After we were well settled at Loon Lake I started to find Big Bass Lake. In this oak and pine forest it was pretty thick and dark; one could not see far ahead but I finally found it. I came to where the school house now stands and started to walk around the lake, but I could not see more than a small part of it at any time. I did not know that the lake was as big as it proved to be. I started walking north but when I had gone a little way I came to where the timber had been out and there the walking became extremely difficult. Fire had gone over and fire wood had grown up as high as my head. It was then shedding its down and filled my eyes, nose, and mouth with its soft, flaky, white wool. It also concealed the logs and brush underneath and made walking more difficult. At that time they did not cut the hemlock, or oak, or anything but pine and the other timber lost its support and was hurled in all directions. Here and there a big jumble of trees interlocked branches with weed and blackberrie briar all interwoven so it took from one and a half to two hours to go from where the school house now stands to where my house is now located.
Unlike Big Bass Lake just to its North, Loon Lake has no islands to clutter it up so my excursion about the lake took me in close proximity to its shoreline. I stopped my motor for a few minutes of reflection where the Loon Lake Pavillion once stood. I had been there a few times and remembered the colors shining on the lake and that old theater organ music.
I also remember that slightly warped floor that sent me to the ground several times. A roller skater I am not. Darlene was a good skater while I was better at the pin ball games they had there. I don’t know why that area has not put up another roller rink for the summer crowd?
Moving on I followed the shoreline past small cabins and even some newer ones. When back on the northeast side I recalled some sort of camp or resort that was once there quite close in proximity to Na-Tah-Ka Bar and Grill. At least where it stands today. I think it was more of a resort than a camp but I don’t remember very well on that point.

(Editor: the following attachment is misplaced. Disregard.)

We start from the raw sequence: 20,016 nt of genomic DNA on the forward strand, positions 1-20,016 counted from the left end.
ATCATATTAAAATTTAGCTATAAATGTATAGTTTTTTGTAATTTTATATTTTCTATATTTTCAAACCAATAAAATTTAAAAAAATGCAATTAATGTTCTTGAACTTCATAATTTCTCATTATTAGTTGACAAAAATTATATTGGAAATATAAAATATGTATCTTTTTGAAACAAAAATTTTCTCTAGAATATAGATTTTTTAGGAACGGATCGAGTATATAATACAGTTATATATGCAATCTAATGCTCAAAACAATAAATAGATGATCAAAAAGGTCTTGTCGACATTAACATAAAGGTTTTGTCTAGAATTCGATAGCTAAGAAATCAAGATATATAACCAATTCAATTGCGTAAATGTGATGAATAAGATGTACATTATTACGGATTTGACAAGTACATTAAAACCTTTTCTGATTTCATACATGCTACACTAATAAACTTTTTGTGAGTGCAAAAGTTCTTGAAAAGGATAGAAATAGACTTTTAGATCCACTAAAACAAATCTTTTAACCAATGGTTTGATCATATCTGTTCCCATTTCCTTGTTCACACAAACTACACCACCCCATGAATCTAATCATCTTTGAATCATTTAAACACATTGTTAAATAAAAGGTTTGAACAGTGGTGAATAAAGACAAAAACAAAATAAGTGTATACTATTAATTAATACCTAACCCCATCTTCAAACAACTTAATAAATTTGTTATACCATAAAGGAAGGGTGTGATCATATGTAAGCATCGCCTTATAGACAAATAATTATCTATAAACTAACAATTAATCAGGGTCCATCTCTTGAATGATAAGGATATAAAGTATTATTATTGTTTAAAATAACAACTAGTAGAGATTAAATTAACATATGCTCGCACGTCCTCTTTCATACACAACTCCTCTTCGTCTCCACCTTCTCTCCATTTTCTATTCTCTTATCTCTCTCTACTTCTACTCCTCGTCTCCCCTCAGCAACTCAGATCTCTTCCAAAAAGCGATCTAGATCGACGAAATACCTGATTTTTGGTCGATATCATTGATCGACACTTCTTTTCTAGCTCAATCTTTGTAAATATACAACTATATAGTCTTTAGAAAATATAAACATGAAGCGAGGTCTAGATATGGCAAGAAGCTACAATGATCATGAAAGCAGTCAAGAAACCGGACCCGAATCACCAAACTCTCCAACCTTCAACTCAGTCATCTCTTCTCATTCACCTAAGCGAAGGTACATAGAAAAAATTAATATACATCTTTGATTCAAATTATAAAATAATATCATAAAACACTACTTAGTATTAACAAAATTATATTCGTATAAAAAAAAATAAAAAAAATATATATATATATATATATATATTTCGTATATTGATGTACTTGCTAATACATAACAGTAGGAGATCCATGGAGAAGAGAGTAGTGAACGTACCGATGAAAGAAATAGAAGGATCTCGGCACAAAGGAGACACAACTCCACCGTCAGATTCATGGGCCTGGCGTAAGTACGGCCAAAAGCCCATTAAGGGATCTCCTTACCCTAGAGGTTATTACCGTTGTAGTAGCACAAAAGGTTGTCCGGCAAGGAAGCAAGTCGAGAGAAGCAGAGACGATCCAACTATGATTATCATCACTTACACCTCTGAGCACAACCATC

It made me wonder just how many of those area lakes had resorts on them? Care to tell anyone?
Aside from going to the Loon Lake Roller Rink along with traveling the road alongside Loon Lake en route to Big Bass Lake, I haven’t spent a whole lot of time thinking about this lake. I used to look out the open windows at the rink to catch a breather from skating and always thought I heard some sort of camp on the northeast shore? That was back in the 1950-1960’s.
I was even more amazed to read the history of Martin Johnson, founder of his camp on Big Bass Lake. He spent a whole summer at Loon Lake little realizing that Big Bass Lake was less than two stone throws away But then that short stretch between the two lakes was heavily wooded. I often wonder why he decided not to stay upon Loon Lake to build his eventual camp and why he then chose to move on to Big Bass Lake?
Are there any stories circulating around about Loon Lake that anyone would care to share by way of a comment?
Loon Lake is just down a hill from Big Bass Lake yet this other lake has a magic all its own. For those that once lived on that lake in the 1950’s and 60’s, at night they were treated to the theatre organ music of the Loon Lake Pavilion. From almost anywhere on that lake you could make out the bright colors from that facility in the evening.
I’v always thought of Loon Lake as more of a fishing lake than a recreational lake. I’ve seen a lot of fishermen out there at almost any time of the day but precious few doing things like water skiing. Between it and Big Bass Lake it was the quieter of he two and that’s not all bad.
Without the constant flow of speedboats crusing around, Loon Lake residents can enjoy the peaceful serenity of their lake. For about half its length, a winding road follows its shoreline. For those that live on this lake, let us know a little something more about life on Loon Lake by way of a comment.